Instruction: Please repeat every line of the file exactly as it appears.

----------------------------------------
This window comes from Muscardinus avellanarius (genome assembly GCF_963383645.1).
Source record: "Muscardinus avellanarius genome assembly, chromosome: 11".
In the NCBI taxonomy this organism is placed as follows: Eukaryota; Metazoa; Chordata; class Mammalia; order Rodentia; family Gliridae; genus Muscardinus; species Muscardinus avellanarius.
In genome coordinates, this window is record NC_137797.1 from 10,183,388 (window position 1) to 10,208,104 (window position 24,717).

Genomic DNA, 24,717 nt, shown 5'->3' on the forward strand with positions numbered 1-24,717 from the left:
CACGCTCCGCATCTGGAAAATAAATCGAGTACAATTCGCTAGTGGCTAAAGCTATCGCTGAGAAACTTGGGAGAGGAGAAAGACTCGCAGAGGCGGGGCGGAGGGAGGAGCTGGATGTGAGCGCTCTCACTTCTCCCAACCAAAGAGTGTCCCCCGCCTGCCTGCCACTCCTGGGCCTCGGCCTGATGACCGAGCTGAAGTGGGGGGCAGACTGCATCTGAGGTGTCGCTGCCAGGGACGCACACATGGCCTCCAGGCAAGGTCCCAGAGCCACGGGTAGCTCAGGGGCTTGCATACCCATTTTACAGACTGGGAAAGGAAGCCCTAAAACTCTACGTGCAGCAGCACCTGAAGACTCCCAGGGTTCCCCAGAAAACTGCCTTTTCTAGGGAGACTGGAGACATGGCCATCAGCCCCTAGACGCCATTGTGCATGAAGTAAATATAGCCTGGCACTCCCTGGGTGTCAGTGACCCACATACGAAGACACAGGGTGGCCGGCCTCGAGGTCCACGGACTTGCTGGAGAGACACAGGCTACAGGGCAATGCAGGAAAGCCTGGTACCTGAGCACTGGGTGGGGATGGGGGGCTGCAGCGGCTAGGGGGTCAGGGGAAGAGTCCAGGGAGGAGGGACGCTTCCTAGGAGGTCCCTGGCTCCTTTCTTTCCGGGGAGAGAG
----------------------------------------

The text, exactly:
This window comes from Muscardinus avellanarius (genome assembly GCF_963383645.1).
Source record: "Muscardinus avellanarius genome assembly, chromosome: 11".
In the NCBI taxonomy this organism is placed as follows: Eukaryota; Metazoa; Chordata; class Mammalia; order Rodentia; family Gliridae; genus Muscardinus; species Muscardinus avellanarius.
In genome coordinates, this window is record NC_137797.1 from 10,183,388 (window position 1) to 10,208,104 (window position 24,717).

Genomic DNA, 24,717 nt, shown 5'->3' on the forward strand with positions numbered 1-24,717 from the left:
CACGCTCCGCATCTGGAAAATAAATCGAGTACAATTCGCTAGTGGCTAAAGCTATCGCTGAGAAACTTGGGAGAGGAGAAAGACTCGCAGAGGCGGGGCGGAGGGAGGAGCTGGATGTGAGCGCTCTCACTTCTCCCAACCAAAGAGTGTCCCCCGCCTGCCTGCCACTCCTGGGCCTCGGCCTGATGACCGAGCTGAAGTGGGGGGCAGACTGCATCTGAGGTGTCGCTGCCAGGGACGCACACATGGCCTCCAGGCAAGGTCCCAGAGCCACGGGTAGCTCAGGGGCTTGCATACCCATTTTACAGACTGGGAAAGGAAGCCCTAAAACTCTACGTGCAGCAGCACCTGAAGACTCCCAGGGTTCCCCAGAAAACTGCCTTTTCTAGGGAGACTGGAGACATGGCCATCAGCCCCTAGACGCCATTGTGCATGAAGTAAATATAGCCTGGCACTCCCTGGGTGTCAGTGACCCACATACGAAGACACAGGGTGGCCGGCCTCGAGGTCCACGGACTTGCTGGAGAGACACAGGCTACAGGGCAATGCAGGAAAGCCTGGTACCTGAGCACTGGGTGGGGATGGGGGGCTGCAGCGGCTAGGGGGTCAGGGGAAGAGTCCAGGGAGGAGGGACGCTTCCTAGGAGGTCCCTGGCTCCTTTCTTTCCGGGGAGAGAG